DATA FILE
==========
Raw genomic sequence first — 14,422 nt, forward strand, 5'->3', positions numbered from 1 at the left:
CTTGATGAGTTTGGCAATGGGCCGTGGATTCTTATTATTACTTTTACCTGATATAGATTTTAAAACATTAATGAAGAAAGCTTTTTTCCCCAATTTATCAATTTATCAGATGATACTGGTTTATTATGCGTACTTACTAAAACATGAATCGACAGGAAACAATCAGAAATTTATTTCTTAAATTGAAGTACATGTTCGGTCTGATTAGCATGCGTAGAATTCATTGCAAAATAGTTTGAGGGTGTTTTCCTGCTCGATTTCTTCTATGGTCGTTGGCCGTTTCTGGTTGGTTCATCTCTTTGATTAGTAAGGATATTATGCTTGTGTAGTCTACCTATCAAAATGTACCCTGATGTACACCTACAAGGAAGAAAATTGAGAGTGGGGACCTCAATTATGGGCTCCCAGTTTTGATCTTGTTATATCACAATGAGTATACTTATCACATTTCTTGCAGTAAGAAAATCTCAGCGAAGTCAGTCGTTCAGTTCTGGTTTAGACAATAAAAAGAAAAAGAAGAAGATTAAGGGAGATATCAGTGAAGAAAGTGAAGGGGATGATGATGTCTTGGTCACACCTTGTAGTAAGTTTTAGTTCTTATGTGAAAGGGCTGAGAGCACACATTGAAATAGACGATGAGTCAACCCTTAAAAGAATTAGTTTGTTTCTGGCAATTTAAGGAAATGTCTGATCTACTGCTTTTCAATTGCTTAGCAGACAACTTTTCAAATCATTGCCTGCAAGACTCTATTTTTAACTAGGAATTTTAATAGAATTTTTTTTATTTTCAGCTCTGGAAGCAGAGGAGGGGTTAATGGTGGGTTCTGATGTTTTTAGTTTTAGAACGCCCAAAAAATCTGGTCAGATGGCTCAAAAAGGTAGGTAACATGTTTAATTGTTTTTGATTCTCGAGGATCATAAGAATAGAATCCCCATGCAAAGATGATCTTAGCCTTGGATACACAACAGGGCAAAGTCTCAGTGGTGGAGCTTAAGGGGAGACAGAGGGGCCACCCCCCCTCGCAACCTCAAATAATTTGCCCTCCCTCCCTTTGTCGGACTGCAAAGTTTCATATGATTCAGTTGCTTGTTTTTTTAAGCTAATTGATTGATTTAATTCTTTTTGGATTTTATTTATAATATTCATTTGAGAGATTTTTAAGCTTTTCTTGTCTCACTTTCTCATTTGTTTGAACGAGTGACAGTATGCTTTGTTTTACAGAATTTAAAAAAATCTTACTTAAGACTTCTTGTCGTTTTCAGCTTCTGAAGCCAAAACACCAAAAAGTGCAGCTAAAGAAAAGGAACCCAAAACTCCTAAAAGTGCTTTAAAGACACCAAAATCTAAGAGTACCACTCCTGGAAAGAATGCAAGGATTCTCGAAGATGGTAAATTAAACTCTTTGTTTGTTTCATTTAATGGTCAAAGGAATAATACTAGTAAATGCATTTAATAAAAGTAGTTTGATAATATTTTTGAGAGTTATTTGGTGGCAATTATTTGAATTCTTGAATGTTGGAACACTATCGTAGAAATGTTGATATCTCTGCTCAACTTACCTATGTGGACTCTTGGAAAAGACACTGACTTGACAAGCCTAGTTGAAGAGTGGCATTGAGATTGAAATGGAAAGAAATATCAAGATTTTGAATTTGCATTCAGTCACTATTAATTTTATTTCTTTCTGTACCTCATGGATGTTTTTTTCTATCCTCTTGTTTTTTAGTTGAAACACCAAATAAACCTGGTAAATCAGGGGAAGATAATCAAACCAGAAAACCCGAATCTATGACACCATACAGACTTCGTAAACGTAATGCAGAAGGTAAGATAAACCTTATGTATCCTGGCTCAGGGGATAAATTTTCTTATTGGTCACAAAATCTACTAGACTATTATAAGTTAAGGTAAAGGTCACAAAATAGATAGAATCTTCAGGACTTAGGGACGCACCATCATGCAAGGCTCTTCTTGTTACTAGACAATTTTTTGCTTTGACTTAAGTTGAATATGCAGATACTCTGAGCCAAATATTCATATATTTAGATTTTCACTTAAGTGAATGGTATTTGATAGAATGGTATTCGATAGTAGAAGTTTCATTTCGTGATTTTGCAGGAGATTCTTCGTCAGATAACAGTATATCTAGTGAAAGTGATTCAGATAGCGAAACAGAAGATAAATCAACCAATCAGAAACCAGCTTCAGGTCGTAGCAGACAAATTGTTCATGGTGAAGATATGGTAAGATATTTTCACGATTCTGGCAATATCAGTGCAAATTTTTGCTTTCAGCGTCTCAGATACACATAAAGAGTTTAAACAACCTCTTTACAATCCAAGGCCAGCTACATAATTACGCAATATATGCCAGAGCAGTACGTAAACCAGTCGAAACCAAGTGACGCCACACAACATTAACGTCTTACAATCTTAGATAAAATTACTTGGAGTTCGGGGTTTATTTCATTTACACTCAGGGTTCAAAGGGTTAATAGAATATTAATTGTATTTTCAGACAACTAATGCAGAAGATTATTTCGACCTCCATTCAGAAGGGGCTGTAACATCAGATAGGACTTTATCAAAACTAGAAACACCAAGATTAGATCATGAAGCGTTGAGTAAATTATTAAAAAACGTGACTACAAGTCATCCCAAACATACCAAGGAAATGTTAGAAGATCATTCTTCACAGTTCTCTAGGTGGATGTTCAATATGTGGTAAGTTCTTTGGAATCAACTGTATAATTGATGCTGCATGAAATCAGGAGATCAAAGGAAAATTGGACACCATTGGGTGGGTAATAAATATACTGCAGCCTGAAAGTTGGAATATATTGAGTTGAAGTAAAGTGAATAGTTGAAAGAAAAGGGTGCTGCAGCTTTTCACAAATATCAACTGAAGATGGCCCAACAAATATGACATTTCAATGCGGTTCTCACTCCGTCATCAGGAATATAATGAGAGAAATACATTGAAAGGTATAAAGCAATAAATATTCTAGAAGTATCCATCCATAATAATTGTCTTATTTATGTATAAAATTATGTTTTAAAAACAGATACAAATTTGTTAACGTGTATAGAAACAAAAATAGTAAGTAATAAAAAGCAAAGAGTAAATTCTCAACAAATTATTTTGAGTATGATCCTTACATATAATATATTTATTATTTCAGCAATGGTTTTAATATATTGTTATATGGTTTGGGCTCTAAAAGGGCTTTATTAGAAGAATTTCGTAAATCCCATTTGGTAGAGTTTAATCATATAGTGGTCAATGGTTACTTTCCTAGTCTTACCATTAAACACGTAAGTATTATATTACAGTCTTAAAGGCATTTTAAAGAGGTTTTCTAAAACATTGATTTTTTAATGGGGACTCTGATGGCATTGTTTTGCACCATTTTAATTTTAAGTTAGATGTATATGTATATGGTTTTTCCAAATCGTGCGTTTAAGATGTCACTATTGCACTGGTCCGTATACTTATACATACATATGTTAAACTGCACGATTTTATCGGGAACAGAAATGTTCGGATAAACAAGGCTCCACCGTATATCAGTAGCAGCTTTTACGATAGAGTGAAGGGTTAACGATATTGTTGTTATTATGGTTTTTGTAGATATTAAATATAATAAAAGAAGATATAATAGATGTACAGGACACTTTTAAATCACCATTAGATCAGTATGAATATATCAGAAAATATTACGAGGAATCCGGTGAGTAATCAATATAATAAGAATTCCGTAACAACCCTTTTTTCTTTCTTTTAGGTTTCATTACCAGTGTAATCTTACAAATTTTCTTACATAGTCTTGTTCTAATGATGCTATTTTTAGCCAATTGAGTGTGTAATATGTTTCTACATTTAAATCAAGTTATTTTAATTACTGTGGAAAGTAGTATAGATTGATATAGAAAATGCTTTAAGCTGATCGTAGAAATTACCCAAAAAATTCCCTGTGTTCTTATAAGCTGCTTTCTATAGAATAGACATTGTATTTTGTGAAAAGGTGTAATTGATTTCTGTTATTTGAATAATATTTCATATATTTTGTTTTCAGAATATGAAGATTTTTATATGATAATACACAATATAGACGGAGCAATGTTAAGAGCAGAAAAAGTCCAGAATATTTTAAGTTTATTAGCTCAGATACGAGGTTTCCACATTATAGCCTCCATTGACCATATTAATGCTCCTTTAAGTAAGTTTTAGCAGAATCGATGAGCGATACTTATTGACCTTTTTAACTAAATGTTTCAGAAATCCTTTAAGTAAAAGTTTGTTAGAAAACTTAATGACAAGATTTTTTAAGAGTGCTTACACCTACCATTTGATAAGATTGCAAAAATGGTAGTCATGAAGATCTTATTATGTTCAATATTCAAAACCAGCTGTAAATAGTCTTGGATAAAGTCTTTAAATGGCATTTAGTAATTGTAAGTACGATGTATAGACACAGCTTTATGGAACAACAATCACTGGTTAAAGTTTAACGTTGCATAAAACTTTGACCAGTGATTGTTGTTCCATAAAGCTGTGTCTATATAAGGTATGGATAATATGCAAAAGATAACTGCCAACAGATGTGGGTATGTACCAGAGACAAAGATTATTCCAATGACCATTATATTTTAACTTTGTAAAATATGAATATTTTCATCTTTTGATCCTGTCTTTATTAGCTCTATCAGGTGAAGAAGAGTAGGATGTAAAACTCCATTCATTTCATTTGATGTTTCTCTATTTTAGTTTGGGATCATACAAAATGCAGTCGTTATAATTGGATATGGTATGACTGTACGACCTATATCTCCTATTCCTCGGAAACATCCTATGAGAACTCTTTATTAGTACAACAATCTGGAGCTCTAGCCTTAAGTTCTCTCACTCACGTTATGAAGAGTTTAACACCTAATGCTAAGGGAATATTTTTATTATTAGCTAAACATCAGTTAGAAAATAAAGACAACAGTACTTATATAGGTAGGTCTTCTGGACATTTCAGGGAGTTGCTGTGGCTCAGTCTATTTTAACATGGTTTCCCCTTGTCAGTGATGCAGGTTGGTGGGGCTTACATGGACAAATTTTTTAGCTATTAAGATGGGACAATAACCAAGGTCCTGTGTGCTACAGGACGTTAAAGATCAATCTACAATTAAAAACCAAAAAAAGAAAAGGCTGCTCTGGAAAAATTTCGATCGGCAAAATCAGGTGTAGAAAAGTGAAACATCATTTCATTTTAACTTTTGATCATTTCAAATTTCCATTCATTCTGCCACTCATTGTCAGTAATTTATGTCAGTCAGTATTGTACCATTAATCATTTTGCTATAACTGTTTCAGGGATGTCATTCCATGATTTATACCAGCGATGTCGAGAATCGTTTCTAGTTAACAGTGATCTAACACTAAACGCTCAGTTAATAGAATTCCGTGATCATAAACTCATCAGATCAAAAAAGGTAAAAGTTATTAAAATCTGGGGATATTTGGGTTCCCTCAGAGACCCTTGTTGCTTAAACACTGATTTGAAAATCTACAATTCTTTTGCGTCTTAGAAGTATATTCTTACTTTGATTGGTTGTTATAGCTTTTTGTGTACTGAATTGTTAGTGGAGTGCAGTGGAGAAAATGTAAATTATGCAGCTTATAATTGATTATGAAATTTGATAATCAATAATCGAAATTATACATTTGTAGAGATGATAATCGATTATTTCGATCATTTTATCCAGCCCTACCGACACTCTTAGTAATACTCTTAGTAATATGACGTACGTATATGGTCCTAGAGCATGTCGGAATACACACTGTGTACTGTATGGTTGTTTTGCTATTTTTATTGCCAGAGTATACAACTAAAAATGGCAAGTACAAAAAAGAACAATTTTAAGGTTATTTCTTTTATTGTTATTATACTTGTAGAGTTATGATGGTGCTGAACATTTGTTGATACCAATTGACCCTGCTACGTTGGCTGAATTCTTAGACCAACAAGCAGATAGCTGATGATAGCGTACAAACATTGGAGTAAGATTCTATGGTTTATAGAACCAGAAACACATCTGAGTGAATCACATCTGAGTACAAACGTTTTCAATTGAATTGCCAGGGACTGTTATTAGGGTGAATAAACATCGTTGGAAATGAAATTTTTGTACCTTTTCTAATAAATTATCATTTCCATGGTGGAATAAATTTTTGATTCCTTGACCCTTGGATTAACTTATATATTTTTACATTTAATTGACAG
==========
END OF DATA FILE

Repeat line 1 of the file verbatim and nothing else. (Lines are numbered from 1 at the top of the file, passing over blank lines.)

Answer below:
Raw genomic sequence first — 14,422 nt, forward strand, 5'->3', positions numbered from 1 at the left: